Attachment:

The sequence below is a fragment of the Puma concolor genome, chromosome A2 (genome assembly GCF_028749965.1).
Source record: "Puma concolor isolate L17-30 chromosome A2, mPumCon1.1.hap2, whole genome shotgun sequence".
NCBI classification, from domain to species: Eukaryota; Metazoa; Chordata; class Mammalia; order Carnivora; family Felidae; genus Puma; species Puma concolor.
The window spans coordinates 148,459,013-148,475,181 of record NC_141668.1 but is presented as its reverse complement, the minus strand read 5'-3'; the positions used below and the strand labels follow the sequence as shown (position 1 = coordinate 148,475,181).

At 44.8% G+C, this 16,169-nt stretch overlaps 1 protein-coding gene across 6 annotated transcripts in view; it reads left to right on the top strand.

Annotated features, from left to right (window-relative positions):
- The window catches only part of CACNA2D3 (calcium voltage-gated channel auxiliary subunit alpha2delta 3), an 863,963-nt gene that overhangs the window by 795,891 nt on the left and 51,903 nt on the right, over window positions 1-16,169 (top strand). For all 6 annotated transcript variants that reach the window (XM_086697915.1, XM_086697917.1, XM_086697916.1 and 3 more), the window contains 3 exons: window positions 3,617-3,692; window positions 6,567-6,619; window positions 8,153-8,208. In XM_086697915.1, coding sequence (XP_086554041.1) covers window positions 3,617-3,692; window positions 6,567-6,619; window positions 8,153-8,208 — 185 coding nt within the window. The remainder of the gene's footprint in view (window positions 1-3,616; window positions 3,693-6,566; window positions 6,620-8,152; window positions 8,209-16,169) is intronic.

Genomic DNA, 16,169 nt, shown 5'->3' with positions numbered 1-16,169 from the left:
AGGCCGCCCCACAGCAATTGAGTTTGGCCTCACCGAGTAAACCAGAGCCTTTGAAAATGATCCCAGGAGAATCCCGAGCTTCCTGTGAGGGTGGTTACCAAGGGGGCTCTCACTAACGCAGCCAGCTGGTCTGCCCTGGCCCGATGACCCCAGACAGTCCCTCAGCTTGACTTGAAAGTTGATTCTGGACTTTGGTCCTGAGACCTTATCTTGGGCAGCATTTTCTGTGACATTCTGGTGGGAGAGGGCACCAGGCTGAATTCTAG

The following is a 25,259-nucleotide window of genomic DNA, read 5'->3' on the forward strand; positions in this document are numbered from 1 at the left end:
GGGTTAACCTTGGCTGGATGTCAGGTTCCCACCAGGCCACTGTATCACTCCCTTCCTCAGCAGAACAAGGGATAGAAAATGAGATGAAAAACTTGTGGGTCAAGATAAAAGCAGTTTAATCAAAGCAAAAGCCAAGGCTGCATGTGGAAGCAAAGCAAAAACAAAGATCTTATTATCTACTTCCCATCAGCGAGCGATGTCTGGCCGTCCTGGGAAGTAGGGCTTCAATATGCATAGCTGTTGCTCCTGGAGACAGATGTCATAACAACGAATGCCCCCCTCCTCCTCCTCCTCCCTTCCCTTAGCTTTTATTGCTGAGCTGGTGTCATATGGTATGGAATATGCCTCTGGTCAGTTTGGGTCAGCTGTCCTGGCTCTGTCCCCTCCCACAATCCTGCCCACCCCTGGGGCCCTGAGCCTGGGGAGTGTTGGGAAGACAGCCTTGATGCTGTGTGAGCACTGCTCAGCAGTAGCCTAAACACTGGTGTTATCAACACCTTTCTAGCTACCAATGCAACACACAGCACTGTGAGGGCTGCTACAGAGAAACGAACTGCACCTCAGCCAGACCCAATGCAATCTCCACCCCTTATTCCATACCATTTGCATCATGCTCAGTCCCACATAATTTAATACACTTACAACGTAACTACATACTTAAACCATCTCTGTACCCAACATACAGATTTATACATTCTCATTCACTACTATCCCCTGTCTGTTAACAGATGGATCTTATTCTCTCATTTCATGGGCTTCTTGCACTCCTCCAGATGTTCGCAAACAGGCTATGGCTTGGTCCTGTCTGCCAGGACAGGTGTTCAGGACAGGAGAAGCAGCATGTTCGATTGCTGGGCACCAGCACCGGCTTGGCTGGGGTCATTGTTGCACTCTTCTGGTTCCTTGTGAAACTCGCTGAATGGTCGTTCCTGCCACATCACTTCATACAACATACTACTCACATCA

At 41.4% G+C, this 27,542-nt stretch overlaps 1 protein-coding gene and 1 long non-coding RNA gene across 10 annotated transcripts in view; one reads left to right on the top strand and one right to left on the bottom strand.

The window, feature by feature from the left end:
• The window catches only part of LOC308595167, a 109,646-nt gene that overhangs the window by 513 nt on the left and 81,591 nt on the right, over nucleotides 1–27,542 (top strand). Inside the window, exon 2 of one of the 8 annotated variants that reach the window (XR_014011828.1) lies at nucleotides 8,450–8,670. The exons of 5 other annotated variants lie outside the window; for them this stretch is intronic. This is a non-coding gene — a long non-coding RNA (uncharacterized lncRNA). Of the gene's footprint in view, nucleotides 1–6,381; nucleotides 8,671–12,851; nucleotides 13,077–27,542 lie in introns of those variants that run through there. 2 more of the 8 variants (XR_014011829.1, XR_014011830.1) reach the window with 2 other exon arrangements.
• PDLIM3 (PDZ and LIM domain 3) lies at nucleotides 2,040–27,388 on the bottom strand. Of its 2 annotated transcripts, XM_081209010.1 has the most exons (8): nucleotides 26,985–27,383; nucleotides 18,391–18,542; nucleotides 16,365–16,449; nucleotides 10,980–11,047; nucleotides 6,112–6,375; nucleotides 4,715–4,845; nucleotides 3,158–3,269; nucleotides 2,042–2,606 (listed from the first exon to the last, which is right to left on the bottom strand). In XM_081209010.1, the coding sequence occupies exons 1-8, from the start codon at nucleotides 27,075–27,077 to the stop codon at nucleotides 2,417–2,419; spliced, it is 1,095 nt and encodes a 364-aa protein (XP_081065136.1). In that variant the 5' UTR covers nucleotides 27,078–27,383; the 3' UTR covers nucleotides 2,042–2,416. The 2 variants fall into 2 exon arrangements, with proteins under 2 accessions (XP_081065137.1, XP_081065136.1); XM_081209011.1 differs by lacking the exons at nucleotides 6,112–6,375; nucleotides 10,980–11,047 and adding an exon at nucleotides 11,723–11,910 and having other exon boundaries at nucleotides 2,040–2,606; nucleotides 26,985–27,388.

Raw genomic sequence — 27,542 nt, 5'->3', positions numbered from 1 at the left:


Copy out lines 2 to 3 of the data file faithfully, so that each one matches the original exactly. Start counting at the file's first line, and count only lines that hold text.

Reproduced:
Source record: "Puma concolor isolate L17-30 chromosome A2, mPumCon1.1.hap2, whole genome shotgun sequence".
NCBI classification, from domain to species: Eukaryota; Metazoa; Chordata; class Mammalia; order Carnivora; family Felidae; genus Puma; species Puma concolor.